But wait, there's more! My co-presenters Maeve Connor and Jamie J. Hagen and I are committed to expanding the dialogue initiated yesterday into a semi-permanent blog/web project that addresses the intersectionality of veganism and AR with other social justice movements. And we want participants and contributors! We haven't nailed down any firm details yet, but we will be updating the Vida Vegan Con Facebook page as well as maintaining an e-mailing list of interested contributors and readers. If you weren't able to attend but are interested in participating in this project, please drop me a line and I'll make sure you are in the loop! My email address is:
Download/View Handout (pdf)
Food is an emotionally and politically charged issue- it’s hard to think of any element necessary to human survival as fraught with meaning and currency as that of obtaining, preparing, and eating food. Whether we like it or not, we as vegans are making an enormous political statement via our diet- one that, as we all know, can be interpreted very differently by different people. As the politics of food are interwoven with all aspects of life on this planet, we as vegans inevitably find ourselves in stories like the ones truncated on your handouts. However, like these stories, our perspective is just one facet- our goal in moving veganism forward is to inspect the other facets of those stories.
Despite the unavoidable reality that our ethical choices are inevitably political ones, there are a distressing number of those who would use the cause of ethical veganism or vegetarianism as an imperative to say and do things that insult, demean, or exclude other vegans, future vegans, and vegan allies [handout]. It’s our imperative as vegan activists to be cognizant of intersectionalities between our movement and other social justice movements, and to check that kind of exclusionist thinking in our own community through constructive and mature dialogue.
But why? Even though we’ve embraced a lifestyle that, through its political nature, often thrusts us into situations with various minority or so-called “outlier” communities, why is it our responsibility to validate or connect to those other communities? There are two very simple reasons, and they’re same two reasons why many of us went vegan in the first place: Firstly, the ethical belief that it’s the right thing to do. Secondly, the strategic belief that it’s the most sensible thing to do.
Speaking ethically, it is my personal firm belief that the fundamental conceit behind most forms of oppression is the institutionalized belief that an aspect or attribute of one form of life is inherently superior to that of another—be that aspect gender, race, sexuality, wealth, or species. Therefore, it is our moral imperative as able and ethical people to say “No” to that conceit, and to challenge it at every opportunity. As vegans, we can recognize the ethical approach- many of us are here today because we examined our own ethics and adjusted our lifestyles accordingly. As vegans we recognize the dignity and autonomy of sentient life- and this includes our fellow humans.
But in addition to just plain being the right thing to do, integrating veganism with social justice movements is a winning strategy. The best that a movement in complete isolation can hope to achieve is to sustain itself. When movements are open to all, including and especially allies, we can be more successful together. For example, Betty Friedan is known for being instrumental in kick-starting third wave feminism- but she is unfortunately also known for being dismissive of or downright hostile to queer women, working class women, and women of color. Third wave feminism could not grow, develop, or affect real change in society until it was propelled by a true spectrum of women and male allies. Similarly, veganism can only go so far if we insinuate that all other struggles are secondary to those which our ethics have deemed important to us.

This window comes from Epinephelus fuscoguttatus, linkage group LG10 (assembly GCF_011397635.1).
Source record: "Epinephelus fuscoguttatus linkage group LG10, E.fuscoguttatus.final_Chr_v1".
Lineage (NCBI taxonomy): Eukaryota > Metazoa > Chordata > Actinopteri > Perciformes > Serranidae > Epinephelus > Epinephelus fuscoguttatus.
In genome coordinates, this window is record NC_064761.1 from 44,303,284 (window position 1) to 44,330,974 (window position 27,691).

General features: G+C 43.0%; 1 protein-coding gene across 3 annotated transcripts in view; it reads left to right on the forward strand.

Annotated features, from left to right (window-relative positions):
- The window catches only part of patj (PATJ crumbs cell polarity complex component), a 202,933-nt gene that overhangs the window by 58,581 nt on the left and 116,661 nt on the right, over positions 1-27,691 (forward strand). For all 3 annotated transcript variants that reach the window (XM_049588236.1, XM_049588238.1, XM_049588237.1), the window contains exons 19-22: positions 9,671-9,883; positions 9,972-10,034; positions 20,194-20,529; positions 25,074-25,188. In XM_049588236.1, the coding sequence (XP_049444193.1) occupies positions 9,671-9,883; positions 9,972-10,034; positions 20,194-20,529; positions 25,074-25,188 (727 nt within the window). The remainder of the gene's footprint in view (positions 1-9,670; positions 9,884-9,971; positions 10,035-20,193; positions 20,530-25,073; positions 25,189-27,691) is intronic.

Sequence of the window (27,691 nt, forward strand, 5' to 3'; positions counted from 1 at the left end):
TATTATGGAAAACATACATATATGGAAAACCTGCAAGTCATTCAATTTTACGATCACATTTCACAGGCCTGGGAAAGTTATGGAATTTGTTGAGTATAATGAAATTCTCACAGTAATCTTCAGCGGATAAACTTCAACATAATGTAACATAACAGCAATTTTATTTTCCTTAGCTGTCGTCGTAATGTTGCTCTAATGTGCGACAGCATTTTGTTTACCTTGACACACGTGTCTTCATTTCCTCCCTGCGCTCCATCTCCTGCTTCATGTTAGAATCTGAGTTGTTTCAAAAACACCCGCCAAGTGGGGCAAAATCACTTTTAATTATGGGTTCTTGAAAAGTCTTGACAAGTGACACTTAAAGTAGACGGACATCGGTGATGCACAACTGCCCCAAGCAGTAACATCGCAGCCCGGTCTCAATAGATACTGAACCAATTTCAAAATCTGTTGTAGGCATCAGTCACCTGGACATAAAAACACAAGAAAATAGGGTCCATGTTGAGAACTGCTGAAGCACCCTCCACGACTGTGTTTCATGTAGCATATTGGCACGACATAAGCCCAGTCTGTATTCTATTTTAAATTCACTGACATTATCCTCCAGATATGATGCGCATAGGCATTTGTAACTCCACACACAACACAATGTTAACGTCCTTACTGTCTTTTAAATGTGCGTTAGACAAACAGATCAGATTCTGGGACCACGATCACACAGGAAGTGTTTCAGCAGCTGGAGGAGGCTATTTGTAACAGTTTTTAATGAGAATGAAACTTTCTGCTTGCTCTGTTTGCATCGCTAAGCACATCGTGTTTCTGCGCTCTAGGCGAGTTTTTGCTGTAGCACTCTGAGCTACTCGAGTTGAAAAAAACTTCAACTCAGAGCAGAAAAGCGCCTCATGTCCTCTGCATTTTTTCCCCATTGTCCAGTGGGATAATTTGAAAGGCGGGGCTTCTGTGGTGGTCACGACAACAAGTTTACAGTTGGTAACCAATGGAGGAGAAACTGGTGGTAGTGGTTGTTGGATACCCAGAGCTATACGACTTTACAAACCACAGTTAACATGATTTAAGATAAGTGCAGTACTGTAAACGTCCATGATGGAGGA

Unlike other movements, veganism has an unusual advantage in that our allies have the opportunity to actively join us by adopting an ethical diet and compassionate lifestyle. Which is why it’s that much more important that we are good ‘ambassadors’ of veganism. And as we all know by now, we are de facto ambassadors of veganism to most of the omnivores who meet us, whether we like it or not. If we act our ethics- and our ethics are compassion- we will demonstrate that veganism is a natural extension of the social justice that our allies and ourselves seek. If, however, we make derogatory statements or take actions which “other” and alienate those around us, we paint all of veganism in a negative light.
You may not personally espouse all the beliefs that each of your allies do, and that’s okay- just as there are many reasons to be vegan, there are many reasons to join or support another movement. As long as you find the one that works for you, then the only thing that matters is your consideration and support. You may also make mistakes- although you may never say something like our ‘bad vegan ambassadors’ did, you may make a faux pas and insult an ally. That’s okay, too- just like veganism, being an ally is a journey, not a destination. What’s important is that you apologize, learn from your mistakes, and move forward. Being an ally is not just about giving support, it’s about acknowledging that you are there to learn from others, and showing humility accordingly.
Ultimately, when in doubt, you can always ask yourself: is this helping the animals? It’s kind of a vegan joke, I know, but it’s also a pretty good way to gauge whether you’re taking yourself too seriously and whether your open-mindedness can spark an interest in veganism in your new friends.